By John Hertz: (reprinted from No Direction Home 15) Galaxy’s Edge, the new Land at Disneyland Park devoted to George Lucas’ Star Wars, has a Milk Stand that sells blue milk.
In the Star Wars story, it comes from banthas.
The Disney version is made of coconut and rice, served frozen.
But it reminds me of an adventure in my checkered youth.
I’d read Howard Fast’s 1959 novelette “The Martian Shop” (The Magazine of Fantasy & Science Fiction, November; Robert P. Mills was the editor then). I must have seen it in A Decade of Fantasy and Science Fiction (Mills ed. 1960), held in that public library yet today.
There was an active s-f community where I was living, but I didn’t find it and it didn’t find me. I was introduced to fandom years and miles later.
Just now I went and re-read “The Martian Shop”. It’s a gem. I recommend it to you. Howard Fast himself (1914-2003) is worth attention.
What if, I thought back then in those single-digit years, there was for fun here on Earth a make-believe exoplanetary restaurant presenting ingestible Earth substances in extraordinary ways?
Already my reach exceeded my grasp. Nor had I yet made wide enough acquaintance to have met and loved e.g. nattô (fermented soybeans), so strange that when I went to Japan, years and miles later, most of my Japanese friends recoiled from it, leaving it to me and Shirato Seiichi.
I did know hypotheses should be tested. What would be within my grasp? Milk was a daily food in that house. I studied a box of food-coloring bottles. What if I made up some blue milk? Not yet having heard sung “Do not ask your mother. Who do you think let the demons in?” I asked her. She said (I paraphrase) Have fun, dear.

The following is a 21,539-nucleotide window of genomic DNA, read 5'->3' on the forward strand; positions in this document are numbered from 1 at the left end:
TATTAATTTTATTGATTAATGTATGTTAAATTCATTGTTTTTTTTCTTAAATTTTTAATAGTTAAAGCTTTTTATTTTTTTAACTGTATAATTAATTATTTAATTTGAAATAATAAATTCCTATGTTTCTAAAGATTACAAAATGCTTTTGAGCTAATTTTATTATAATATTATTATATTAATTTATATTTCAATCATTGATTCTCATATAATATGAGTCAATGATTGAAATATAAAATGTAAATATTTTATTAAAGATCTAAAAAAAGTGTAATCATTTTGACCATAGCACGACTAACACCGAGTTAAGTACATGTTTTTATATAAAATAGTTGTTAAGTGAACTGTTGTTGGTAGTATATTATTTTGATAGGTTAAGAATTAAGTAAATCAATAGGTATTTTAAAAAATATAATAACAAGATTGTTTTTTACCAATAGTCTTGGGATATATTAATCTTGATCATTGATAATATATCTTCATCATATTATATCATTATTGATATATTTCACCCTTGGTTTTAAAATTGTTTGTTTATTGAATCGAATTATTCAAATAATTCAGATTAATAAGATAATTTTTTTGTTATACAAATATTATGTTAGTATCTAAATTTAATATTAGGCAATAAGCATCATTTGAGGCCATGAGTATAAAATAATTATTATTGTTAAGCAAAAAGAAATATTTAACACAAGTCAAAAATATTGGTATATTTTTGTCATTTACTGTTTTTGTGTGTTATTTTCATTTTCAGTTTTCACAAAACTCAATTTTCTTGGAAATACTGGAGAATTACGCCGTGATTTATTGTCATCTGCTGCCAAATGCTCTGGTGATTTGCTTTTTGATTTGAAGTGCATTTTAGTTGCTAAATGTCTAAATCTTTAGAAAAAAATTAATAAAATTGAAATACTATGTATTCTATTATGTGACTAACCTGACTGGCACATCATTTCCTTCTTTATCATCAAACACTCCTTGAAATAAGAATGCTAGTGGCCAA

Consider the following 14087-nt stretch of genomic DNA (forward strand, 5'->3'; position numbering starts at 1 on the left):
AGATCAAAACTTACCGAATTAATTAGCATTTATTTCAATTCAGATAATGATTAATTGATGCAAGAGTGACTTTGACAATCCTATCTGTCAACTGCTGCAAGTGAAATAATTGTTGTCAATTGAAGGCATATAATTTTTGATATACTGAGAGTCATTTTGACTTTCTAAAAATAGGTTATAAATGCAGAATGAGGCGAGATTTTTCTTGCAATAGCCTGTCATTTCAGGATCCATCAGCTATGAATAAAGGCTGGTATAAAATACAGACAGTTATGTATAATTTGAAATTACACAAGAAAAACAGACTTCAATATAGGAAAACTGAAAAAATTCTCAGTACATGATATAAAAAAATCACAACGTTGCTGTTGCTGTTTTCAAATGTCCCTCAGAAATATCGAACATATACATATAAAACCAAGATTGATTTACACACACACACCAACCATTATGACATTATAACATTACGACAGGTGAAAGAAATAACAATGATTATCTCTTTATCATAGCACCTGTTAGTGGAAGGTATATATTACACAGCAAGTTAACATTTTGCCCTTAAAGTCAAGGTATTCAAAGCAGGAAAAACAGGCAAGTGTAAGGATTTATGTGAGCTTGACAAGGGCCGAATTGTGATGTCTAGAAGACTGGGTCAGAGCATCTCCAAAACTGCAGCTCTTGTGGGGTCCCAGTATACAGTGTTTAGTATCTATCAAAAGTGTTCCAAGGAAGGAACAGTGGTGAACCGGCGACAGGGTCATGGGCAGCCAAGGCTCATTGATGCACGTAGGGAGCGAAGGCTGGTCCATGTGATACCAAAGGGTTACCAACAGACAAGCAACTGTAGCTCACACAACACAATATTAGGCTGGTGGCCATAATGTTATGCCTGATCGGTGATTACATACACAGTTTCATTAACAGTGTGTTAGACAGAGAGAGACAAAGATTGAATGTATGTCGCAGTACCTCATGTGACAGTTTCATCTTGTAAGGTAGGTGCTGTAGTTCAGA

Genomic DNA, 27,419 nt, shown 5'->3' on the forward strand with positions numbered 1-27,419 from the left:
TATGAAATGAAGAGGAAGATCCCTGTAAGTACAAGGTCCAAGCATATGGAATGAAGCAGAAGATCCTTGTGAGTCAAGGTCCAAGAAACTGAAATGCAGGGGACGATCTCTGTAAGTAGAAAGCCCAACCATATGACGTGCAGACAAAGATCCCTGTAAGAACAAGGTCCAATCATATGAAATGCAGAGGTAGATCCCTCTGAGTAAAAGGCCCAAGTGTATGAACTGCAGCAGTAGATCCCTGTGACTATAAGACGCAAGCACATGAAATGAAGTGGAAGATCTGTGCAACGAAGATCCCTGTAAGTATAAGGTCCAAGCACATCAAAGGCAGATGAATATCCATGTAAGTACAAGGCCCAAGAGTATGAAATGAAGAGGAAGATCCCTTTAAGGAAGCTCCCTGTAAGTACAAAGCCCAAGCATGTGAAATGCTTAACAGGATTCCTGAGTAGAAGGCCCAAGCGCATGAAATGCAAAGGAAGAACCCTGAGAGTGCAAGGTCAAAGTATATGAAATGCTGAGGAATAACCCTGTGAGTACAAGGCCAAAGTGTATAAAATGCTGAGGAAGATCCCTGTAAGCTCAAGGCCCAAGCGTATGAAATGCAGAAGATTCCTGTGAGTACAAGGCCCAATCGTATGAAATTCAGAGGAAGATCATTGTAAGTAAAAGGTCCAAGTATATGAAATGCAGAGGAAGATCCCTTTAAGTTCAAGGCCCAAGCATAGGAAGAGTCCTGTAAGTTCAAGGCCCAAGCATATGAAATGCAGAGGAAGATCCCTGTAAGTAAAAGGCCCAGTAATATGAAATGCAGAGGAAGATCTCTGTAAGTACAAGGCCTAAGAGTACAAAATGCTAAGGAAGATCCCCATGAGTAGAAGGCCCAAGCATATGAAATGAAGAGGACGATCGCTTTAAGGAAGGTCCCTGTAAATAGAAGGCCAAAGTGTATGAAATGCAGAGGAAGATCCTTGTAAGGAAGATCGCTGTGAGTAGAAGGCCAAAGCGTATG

Breakfast cereals were a daily food in that house. I put blue milk on mine and sat at table with everyone else. They recoiled. I went to the refrigerator and came back with a glass of blue milk. It stood at my place. I drank. Worse. I offered some to the rest. Oh, oh, oh.
Had I not been a child of that house — and, I confess, known — I’d have been ostracized. They’d have found ostraka even if they had to smash pots into sherds to get them. I tried to explain. “It’s just blue with food coloring,” I said. No.
Years and miles later a great enterprise — oops, wrong star — remember dialing Long Distance and hearing “What star are you calling?” in the Van Vogt story? — realized a pinnacle of strangeness would be blue milk.
I try not to think of vindication. Vindicators were the wretched bombers in Fail-Safe (E. Burdick & H. Wheeler, 1962). But still.
This talk of Star Wars drinks reminds me of the name of the coffee shop on the Lucasfilm campus: Java The Hut.
A few years ago we went to a local restaurant for Grant McCormick’s birthday. It was the day before the actual birthday, an important point. Grant ordered a dinner with mashed potatoes.
When it came he had a strange look on his face. The potatoes had been colored green. (Grant’s birthday is March 18, the day after St. Patrick’s Day.)
I find it hard to believe that John had a “checkered youth”.
You were thinking more polka dot, Michael?
I really like natto. I must be weird. The Japanese restaurants provided mustard for it. One of my. co-workers had a Japanese American mother-in-law and when my co-worker encountered a NATO cookbook, (employees at NATO headquarters probably contributed recipes to it) she though it said Natto cookbook!!!! I guess you can get this substance in the US.
Howard Fast’s lovely novella appears to be on the Web.